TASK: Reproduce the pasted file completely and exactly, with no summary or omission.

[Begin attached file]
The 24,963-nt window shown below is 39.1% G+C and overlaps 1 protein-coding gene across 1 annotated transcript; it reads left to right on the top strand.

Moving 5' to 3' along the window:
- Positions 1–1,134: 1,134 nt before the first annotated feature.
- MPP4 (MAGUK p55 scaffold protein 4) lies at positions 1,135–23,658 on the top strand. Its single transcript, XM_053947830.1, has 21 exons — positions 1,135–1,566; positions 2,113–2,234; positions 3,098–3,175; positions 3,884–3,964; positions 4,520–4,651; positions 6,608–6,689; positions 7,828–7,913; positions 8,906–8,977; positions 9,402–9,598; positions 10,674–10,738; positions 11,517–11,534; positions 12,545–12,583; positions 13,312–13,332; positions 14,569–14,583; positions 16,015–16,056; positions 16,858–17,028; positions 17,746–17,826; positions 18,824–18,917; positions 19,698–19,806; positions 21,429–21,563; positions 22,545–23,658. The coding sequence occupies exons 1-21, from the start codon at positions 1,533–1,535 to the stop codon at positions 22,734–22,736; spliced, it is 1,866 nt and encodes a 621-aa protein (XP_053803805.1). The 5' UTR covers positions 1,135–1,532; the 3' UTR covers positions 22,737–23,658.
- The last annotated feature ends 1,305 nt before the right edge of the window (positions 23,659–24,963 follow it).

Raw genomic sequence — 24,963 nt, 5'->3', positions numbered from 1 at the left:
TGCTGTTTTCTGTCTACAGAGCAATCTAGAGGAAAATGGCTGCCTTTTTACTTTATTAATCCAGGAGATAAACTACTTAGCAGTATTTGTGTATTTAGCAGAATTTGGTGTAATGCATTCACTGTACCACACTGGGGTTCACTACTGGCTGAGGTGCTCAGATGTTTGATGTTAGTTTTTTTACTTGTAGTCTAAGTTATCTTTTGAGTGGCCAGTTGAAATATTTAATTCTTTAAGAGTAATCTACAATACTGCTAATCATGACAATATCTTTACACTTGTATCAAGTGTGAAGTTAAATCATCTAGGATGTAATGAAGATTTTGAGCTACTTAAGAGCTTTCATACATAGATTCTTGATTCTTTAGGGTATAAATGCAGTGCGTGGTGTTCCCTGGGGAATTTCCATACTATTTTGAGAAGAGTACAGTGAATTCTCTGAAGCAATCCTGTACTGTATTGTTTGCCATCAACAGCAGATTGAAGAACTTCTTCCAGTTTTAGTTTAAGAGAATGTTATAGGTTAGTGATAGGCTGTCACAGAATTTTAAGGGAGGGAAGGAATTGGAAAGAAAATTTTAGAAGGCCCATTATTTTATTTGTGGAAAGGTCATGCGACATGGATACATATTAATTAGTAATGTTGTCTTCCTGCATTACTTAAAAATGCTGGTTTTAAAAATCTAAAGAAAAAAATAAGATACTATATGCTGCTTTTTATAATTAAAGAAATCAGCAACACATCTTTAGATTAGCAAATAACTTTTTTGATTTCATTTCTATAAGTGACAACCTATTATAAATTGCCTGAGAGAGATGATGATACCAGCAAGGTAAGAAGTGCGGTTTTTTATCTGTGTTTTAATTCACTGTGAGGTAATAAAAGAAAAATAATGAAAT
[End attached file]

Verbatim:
The 24,963-nt window shown below is 39.1% G+C and overlaps 1 protein-coding gene across 1 annotated transcript; it reads left to right on the top strand.

Moving 5' to 3' along the window:
- Positions 1–1,134: 1,134 nt before the first annotated feature.
- MPP4 (MAGUK p55 scaffold protein 4) lies at positions 1,135–23,658 on the top strand. Its single transcript, XM_053947830.1, has 21 exons — positions 1,135–1,566; positions 2,113–2,234; positions 3,098–3,175; positions 3,884–3,964; positions 4,520–4,651; positions 6,608–6,689; positions 7,828–7,913; positions 8,906–8,977; positions 9,402–9,598; positions 10,674–10,738; positions 11,517–11,534; positions 12,545–12,583; positions 13,312–13,332; positions 14,569–14,583; positions 16,015–16,056; positions 16,858–17,028; positions 17,746–17,826; positions 18,824–18,917; positions 19,698–19,806; positions 21,429–21,563; positions 22,545–23,658. The coding sequence occupies exons 1-21, from the start codon at positions 1,533–1,535 to the stop codon at positions 22,734–22,736; spliced, it is 1,866 nt and encodes a 621-aa protein (XP_053803805.1). The 5' UTR covers positions 1,135–1,532; the 3' UTR covers positions 22,737–23,658.
- The last annotated feature ends 1,305 nt before the right edge of the window (positions 23,659–24,963 follow it).

Raw genomic sequence — 24,963 nt, 5'->3', positions numbered from 1 at the left:
TGCTGTTTTCTGTCTACAGAGCAATCTAGAGGAAAATGGCTGCCTTTTTACTTTATTAATCCAGGAGATAAACTACTTAGCAGTATTTGTGTATTTAGCAGAATTTGGTGTAATGCATTCACTGTACCACACTGGGGTTCACTACTGGCTGAGGTGCTCAGATGTTTGATGTTAGTTTTTTTACTTGTAGTCTAAGTTATCTTTTGAGTGGCCAGTTGAAATATTTAATTCTTTAAGAGTAATCTACAATACTGCTAATCATGACAATATCTTTACACTTGTATCAAGTGTGAAGTTAAATCATCTAGGATGTAATGAAGATTTTGAGCTACTTAAGAGCTTTCATACATAGATTCTTGATTCTTTAGGGTATAAATGCAGTGCGTGGTGTTCCCTGGGGAATTTCCATACTATTTTGAGAAGAGTACAGTGAATTCTCTGAAGCAATCCTGTACTGTATTGTTTGCCATCAACAGCAGATTGAAGAACTTCTTCCAGTTTTAGTTTAAGAGAATGTTATAGGTTAGTGATAGGCTGTCACAGAATTTTAAGGGAGGGAAGGAATTGGAAAGAAAATTTTAGAAGGCCCATTATTTTATTTGTGGAAAGGTCATGCGACATGGATACATATTAATTAGTAATGTTGTCTTCCTGCATTACTTAAAAATGCTGGTTTTAAAAATCTAAAGAAAAAAATAAGATACTATATGCTGCTTTTTATAATTAAAGAAATCAGCAACACATCTTTAGATTAGCAAATAACTTTTTTGATTTCATTTCTATAAGTGACAACCTATTATAAATTGCCTGAGAGAGATGATGATACCAGCAAGGTAAGAAGTGCGGTTTTTTATCTGTGTTTTAATTCACTGTGAGGTAATAAAAGAAAAATAATGAAAT